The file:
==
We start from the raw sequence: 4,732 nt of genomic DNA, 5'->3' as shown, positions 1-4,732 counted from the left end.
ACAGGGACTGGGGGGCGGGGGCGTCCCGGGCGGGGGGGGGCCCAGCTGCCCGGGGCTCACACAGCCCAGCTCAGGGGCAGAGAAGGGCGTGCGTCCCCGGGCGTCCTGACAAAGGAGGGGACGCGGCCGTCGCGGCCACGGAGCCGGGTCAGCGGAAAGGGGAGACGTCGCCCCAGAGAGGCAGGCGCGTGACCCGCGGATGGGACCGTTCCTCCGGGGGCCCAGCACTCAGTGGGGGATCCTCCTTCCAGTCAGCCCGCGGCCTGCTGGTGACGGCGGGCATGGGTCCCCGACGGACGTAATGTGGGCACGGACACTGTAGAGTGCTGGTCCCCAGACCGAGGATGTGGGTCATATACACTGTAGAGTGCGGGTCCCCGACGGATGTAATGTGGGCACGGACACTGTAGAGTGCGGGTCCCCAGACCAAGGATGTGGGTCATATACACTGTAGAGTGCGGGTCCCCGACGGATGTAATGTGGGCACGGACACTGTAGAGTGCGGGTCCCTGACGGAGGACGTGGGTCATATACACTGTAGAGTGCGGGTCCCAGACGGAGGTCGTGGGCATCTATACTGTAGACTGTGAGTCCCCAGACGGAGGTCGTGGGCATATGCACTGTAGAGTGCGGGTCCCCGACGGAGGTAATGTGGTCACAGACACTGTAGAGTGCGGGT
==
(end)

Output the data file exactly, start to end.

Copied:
We start from the raw sequence: 4,732 nt of genomic DNA, 5'->3' as shown, positions 1-4,732 counted from the left end.
ACAGGGACTGGGGGGCGGGGGCGTCCCGGGCGGGGGGGGGCCCAGCTGCCCGGGGCTCACACAGCCCAGCTCAGGGGCAGAGAAGGGCGTGCGTCCCCGGGCGTCCTGACAAAGGAGGGGACGCGGCCGTCGCGGCCACGGAGCCGGGTCAGCGGAAAGGGGAGACGTCGCCCCAGAGAGGCAGGCGCGTGACCCGCGGATGGGACCGTTCCTCCGGGGGCCCAGCACTCAGTGGGGGATCCTCCTTCCAGTCAGCCCGCGGCCTGCTGGTGACGGCGGGCATGGGTCCCCGACGGACGTAATGTGGGCACGGACACTGTAGAGTGCTGGTCCCCAGACCGAGGATGTGGGTCATATACACTGTAGAGTGCGGGTCCCCGACGGATGTAATGTGGGCACGGACACTGTAGAGTGCGGGTCCCCAGACCAAGGATGTGGGTCATATACACTGTAGAGTGCGGGTCCCCGACGGATGTAATGTGGGCACGGACACTGTAGAGTGCGGGTCCCTGACGGAGGACGTGGGTCATATACACTGTAGAGTGCGGGTCCCAGACGGAGGTCGTGGGCATCTATACTGTAGACTGTGAGTCCCCAGACGGAGGTCGTGGGCATATGCACTGTAGAGTGCGGGTCCCCGACGGAGGTAATGTGGTCACAGACACTGTAGAGTGCGGGT